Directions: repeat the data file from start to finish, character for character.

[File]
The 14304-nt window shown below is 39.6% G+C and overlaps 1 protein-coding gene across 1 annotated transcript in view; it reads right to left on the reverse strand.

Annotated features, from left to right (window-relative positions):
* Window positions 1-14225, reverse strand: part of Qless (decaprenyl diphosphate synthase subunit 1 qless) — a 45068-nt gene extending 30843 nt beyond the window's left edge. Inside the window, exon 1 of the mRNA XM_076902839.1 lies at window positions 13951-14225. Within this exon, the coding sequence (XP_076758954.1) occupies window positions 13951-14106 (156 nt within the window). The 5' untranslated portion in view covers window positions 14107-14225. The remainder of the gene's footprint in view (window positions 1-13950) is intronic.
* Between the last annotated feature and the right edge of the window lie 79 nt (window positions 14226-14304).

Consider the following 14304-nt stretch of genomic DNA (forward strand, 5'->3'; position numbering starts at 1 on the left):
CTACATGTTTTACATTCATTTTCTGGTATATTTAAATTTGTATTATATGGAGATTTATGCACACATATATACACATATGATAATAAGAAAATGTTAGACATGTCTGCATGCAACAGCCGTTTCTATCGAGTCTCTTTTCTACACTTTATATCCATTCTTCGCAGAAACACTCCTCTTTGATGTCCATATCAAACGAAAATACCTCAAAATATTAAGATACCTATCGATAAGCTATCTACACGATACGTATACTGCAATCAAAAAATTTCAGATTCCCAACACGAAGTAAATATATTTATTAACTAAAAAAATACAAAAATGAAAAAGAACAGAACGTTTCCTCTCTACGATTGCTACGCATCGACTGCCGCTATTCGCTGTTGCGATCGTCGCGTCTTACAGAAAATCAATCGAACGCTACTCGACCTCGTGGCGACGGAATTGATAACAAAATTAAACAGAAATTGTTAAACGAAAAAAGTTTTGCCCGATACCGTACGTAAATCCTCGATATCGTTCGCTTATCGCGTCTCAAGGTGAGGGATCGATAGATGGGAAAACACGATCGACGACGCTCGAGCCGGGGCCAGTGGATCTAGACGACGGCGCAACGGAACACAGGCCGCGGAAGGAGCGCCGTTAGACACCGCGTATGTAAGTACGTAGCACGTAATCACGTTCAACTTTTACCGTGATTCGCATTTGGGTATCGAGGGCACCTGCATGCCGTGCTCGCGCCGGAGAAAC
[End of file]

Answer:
The 14304-nt window shown below is 39.6% G+C and overlaps 1 protein-coding gene across 1 annotated transcript in view; it reads right to left on the reverse strand.

Annotated features, from left to right (window-relative positions):
* Window positions 1-14225, reverse strand: part of Qless (decaprenyl diphosphate synthase subunit 1 qless) — a 45068-nt gene extending 30843 nt beyond the window's left edge. Inside the window, exon 1 of the mRNA XM_076902839.1 lies at window positions 13951-14225. Within this exon, the coding sequence (XP_076758954.1) occupies window positions 13951-14106 (156 nt within the window). The 5' untranslated portion in view covers window positions 14107-14225. The remainder of the gene's footprint in view (window positions 1-13950) is intronic.
* Between the last annotated feature and the right edge of the window lie 79 nt (window positions 14226-14304).

Consider the following 14304-nt stretch of genomic DNA (forward strand, 5'->3'; position numbering starts at 1 on the left):
CTACATGTTTTACATTCATTTTCTGGTATATTTAAATTTGTATTATATGGAGATTTATGCACACATATATACACATATGATAATAAGAAAATGTTAGACATGTCTGCATGCAACAGCCGTTTCTATCGAGTCTCTTTTCTACACTTTATATCCATTCTTCGCAGAAACACTCCTCTTTGATGTCCATATCAAACGAAAATACCTCAAAATATTAAGATACCTATCGATAAGCTATCTACACGATACGTATACTGCAATCAAAAAATTTCAGATTCCCAACACGAAGTAAATATATTTATTAACTAAAAAAATACAAAAATGAAAAAGAACAGAACGTTTCCTCTCTACGATTGCTACGCATCGACTGCCGCTATTCGCTGTTGCGATCGTCGCGTCTTACAGAAAATCAATCGAACGCTACTCGACCTCGTGGCGACGGAATTGATAACAAAATTAAACAGAAATTGTTAAACGAAAAAAGTTTTGCCCGATACCGTACGTAAATCCTCGATATCGTTCGCTTATCGCGTCTCAAGGTGAGGGATCGATAGATGGGAAAACACGATCGACGACGCTCGAGCCGGGGCCAGTGGATCTAGACGACGGCGCAACGGAACACAGGCCGCGGAAGGAGCGCCGTTAGACACCGCGTATGTAAGTACGTAGCACGTAATCACGTTCAACTTTTACCGTGATTCGCATTTGGGTATCGAGGGCACCTGCATGCCGTGCTCGCGCCGGAGAAAC